It may have set a death date for the internal combustion engine but Audi promised its last petrol-powered cars would be its best and the RS3 looks to deliver.
Audi has fully detailed the next-generation 2022 RS3 hyper hatch and sedan, which the German brand promises will take the pocket rocket to a new level of performance in almost every aspect.
When it arrives in Australia in early 2022, the Audi RS3 will face off against hot-hatch rivals such as the Mercedes-AMG A45, BMW M135i and even its internal cousin, Volkswagen Golf R. We’ve written a separate article to see how the RS3 compares to its rivals.
Previously seen covered in camouflage, the 2022 Audi RS3 cuts a notably more aggressive appearance that evolves the look of its predecessor.
Designers have side stepped the current trend to enlarge the grille but added a new honeycomb pattern, large lower air intakes that spill over into the widened fender flares.
Matrix LED headlights modernise the appearance of the RS3, matched with redesigned LED lights at the tail, where Audi are also very keen to let buyers know that this is an ‘RS’ model.
The most prominent change to the RS3 in sedan guise is the redesigned bumper with a vent-like insert and contrasting black spoiler, with similar treatment applied to the hatch – that is referred to by Audi as the Sportback.
Audi has kept the beloved turbocharged 2.5L five-cylinder petrol engine in the RS3 with power holding steady at 294kW but torque has been boosted by 20Nm to 500Nm.
Peak power is now accessible sooner from 5,600 rpm and continues until 7,000 rpm before it switches cogs to stay in the power band via the seven-speed dual clutch automatic transmission.
The boost in power matched with a trick new all wheel drive system has helped cut the RS3’s 0-100km/h time from 4.1 seconds to an astonishing 3.8 second time.
Audi’s new all wheel drive system is the highlight improvement of this generation, with engineers swapping out the Haldex system for a torque splitter setup th at offers more rear bias to cut down on understeer.
This setup ditches the rear differential in place of an electronically controlled multiple disc clutch mounted on each of the drive shafts.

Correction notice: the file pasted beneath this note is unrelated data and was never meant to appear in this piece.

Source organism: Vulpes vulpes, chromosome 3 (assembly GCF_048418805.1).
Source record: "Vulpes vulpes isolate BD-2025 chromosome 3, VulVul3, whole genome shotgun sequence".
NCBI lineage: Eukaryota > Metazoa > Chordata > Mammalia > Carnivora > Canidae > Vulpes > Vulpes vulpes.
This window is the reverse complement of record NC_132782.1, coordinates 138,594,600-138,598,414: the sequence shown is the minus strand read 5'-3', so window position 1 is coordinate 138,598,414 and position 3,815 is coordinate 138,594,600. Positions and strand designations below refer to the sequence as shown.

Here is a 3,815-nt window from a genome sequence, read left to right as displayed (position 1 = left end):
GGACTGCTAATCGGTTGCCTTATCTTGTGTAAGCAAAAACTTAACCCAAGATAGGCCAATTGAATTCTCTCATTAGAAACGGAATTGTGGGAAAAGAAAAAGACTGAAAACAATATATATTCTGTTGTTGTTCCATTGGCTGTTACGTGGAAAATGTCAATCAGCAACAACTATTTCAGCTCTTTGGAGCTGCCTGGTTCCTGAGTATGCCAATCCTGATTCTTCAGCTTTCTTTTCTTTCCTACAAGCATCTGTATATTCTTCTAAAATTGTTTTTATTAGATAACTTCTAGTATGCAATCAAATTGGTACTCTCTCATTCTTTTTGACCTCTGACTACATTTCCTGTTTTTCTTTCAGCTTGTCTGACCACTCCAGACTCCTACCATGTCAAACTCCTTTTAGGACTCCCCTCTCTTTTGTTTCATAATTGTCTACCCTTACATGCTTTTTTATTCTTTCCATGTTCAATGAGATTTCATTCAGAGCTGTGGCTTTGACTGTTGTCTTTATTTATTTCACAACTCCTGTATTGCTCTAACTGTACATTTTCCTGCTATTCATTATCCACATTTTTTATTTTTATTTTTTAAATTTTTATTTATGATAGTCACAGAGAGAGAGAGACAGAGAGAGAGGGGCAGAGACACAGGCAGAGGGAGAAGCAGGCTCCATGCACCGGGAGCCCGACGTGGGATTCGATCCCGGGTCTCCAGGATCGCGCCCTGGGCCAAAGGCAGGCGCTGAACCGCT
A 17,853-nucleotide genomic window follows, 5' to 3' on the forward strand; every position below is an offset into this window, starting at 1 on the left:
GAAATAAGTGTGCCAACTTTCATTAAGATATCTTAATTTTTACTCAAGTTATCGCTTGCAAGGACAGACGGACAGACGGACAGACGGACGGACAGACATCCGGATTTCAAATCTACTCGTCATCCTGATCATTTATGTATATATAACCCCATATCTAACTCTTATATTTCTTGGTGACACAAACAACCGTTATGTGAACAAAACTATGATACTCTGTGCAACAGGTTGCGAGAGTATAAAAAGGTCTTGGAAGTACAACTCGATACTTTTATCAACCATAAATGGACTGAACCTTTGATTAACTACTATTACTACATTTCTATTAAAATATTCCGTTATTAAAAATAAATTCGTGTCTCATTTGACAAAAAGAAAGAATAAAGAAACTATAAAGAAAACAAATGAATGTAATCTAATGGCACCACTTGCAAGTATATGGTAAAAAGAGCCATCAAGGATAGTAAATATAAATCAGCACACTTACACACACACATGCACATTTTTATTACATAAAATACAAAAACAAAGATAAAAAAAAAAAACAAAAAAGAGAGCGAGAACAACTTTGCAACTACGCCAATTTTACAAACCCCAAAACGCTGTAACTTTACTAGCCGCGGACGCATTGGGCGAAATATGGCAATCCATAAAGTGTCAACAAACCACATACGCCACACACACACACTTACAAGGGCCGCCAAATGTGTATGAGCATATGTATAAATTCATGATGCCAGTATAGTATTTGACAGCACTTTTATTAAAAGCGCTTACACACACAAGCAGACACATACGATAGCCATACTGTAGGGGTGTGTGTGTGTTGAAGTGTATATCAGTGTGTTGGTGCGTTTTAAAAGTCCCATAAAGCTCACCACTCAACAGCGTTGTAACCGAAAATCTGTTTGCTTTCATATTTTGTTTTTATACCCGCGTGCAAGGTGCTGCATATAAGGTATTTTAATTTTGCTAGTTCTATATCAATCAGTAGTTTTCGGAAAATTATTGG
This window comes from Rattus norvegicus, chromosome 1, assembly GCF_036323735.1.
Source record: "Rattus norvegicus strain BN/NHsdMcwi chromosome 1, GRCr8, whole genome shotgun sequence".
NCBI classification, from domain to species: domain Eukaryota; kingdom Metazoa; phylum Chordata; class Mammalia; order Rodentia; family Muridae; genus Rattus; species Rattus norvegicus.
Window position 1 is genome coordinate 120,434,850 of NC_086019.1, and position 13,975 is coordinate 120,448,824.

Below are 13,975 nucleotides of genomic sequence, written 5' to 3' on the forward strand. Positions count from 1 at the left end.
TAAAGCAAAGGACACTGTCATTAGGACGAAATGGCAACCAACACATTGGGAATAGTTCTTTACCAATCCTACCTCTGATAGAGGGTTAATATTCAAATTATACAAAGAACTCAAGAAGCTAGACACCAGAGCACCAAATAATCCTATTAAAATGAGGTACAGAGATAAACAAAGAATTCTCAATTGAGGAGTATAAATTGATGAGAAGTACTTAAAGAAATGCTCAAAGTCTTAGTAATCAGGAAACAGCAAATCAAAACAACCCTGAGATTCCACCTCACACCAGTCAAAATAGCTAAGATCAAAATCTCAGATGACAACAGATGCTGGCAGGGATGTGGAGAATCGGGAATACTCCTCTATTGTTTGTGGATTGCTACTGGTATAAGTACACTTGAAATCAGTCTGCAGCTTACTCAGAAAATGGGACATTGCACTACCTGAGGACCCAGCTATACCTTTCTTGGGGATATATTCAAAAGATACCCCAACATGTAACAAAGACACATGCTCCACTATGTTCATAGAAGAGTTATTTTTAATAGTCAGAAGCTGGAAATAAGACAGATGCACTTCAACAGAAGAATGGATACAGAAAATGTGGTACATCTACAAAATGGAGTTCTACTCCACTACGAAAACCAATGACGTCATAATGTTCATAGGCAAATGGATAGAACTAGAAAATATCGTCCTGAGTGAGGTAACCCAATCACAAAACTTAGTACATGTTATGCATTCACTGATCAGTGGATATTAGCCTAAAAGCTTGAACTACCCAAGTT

Like the incoming Volkswagen Golf R, this system is capable of sending 50 per cent of the grunt to the rear and diverting 100 per cent of that power to either the left or right wheel.
This more rear biased behaviour can be locked down via the ‘Torque Rear’ model that will allow drivers to drift with relative ease, according to Audi.
For those who just care about lap times, the RS Performance mode is said to balance a fine line between understeer and oversteer to keep drivers on the track and going fast.
Thankfully, Audi has paired this influx of speed with a powerful set of six-piston steel brakes up front as standard, with larger 375mm front and 310mm rear discs that are both drilled and slotted to help improve cooling by 20 per cent.
Buyers will also be offered a ceramic option, which adds larger 380mm discs at the front and cuts down on 10kg of unsprung weight and to improve general braking performance.
Deeper inside the wheel well, Audi has paired adaptive dampers with shocks that have been re-engineered to respond faster and more accurately to retain control and speed.
While exact specification has not been confirmed for Australia, RS sports suspension plus with adaptive damper control is a global option that constantly monitors the road and ensures the ride is both composed and sporty.
With all the visual aggression on the outside it’s no surprise this menacing look has carried over inside which is immediately apparent by the sports seats and sharper design language.
Buyers can option a Nappa leather seats with a honeycomb pattern using black, red, or now green coloured stitching that can be matched throughout the interior.
Audi has fitted a huge 12.3-inch display in front of the driver that features a wide variety of instrument cluster configurations. A heads-up display is also available with a shift-light function built in.
This is matched with a 10.1-inch centre touchscreen that can be used to monitor important performance aspects such as the transmission oil temperature or tyre pressures.
Audi’s Australian arm has yet to give an exact number but the RS3 is expected to receive a decent price bump when it goes on sale in early 2022.
The RS3 has been priced at €60,000 (AUD$95,615) for the Sportback and €62,000 (AUD$98,801) for the sedan in Europe but prices have historically been tweaked for Australia.
Back in 2019, the closely related RSQ3 performance small SUV was priced from €63,500 (AUD$101,192) for the wagon, but once it arrived in Australia it could be had for just $90,977.
Given this precedent, and the fact the first generation RSQ3 wagon rose just under $5,000 for its second generation, the new RS3 Sportback may kick off from just under $90,000, while the sedan body style will cost about $3,000 more.
We’ll find out more official details on price and an exact release date when the new RS3 launches early next year.
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